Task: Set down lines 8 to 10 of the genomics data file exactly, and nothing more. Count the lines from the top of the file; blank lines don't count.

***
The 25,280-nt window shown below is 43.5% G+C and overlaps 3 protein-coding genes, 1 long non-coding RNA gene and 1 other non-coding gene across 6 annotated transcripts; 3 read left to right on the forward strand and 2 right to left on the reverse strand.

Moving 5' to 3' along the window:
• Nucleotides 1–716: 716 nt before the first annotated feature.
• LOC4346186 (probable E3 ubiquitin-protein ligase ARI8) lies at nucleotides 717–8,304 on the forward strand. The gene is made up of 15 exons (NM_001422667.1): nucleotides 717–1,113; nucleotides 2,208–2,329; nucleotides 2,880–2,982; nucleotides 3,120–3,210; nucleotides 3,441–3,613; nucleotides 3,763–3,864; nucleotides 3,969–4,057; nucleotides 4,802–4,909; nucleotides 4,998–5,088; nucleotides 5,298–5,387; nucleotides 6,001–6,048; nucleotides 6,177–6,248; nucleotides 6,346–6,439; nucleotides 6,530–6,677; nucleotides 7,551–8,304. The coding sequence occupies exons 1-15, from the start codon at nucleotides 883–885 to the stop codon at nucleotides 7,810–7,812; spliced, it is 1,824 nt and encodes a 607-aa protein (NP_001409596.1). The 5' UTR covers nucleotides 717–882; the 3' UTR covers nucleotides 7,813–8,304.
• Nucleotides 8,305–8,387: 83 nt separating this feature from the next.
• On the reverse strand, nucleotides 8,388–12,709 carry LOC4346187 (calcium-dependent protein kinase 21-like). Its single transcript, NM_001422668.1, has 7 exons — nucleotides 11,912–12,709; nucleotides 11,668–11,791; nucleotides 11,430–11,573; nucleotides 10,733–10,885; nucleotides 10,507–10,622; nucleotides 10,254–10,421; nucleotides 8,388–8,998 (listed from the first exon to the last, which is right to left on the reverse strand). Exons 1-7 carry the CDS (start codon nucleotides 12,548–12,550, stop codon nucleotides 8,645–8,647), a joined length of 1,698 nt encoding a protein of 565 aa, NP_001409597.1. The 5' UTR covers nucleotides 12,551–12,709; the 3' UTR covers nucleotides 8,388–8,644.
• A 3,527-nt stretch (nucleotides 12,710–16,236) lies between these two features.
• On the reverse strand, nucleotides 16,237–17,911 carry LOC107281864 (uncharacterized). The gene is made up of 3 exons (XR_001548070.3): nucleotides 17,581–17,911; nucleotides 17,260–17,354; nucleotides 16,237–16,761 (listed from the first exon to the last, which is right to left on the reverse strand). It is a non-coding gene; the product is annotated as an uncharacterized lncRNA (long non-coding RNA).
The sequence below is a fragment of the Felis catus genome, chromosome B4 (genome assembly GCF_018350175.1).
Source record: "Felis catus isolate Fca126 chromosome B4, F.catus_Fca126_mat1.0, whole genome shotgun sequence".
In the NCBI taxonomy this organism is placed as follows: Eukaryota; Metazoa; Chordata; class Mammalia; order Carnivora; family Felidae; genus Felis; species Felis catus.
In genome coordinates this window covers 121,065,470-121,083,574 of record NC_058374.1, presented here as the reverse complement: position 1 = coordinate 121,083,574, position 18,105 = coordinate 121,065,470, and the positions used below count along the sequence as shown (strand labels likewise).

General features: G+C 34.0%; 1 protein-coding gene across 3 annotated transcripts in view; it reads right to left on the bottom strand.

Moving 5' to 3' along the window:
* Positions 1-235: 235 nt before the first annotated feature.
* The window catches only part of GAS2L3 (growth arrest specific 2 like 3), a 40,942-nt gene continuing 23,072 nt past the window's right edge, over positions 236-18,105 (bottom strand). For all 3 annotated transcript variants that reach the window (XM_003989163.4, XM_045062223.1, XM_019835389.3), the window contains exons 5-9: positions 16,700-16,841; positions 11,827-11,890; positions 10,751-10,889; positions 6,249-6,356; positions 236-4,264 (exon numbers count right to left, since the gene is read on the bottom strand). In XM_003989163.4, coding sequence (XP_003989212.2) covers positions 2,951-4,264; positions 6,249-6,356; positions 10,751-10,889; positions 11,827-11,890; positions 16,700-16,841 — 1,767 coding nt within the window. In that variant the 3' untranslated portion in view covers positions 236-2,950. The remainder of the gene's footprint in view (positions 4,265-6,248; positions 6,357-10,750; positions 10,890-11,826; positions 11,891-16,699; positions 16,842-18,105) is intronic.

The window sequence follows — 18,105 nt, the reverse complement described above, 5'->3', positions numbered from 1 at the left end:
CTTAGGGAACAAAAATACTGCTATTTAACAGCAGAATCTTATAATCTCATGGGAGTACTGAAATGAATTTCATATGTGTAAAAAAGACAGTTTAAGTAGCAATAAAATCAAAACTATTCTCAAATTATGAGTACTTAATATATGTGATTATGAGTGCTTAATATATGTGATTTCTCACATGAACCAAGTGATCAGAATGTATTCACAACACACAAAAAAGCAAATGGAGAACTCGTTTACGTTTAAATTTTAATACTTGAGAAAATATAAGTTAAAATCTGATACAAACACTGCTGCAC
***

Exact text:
• On the reverse strand, nucleotides 16,237–17,911 carry LOC107281864 (uncharacterized). The gene is made up of 3 exons (XR_001548070.3): nucleotides 17,581–17,911; nucleotides 17,260–17,354; nucleotides 16,237–16,761 (listed from the first exon to the last, which is right to left on the reverse strand). It is a non-coding gene; the product is annotated as an uncharacterized lncRNA (long non-coding RNA).
The sequence below is a fragment of the Felis catus genome, chromosome B4 (genome assembly GCF_018350175.1).
Source record: "Felis catus isolate Fca126 chromosome B4, F.catus_Fca126_mat1.0, whole genome shotgun sequence".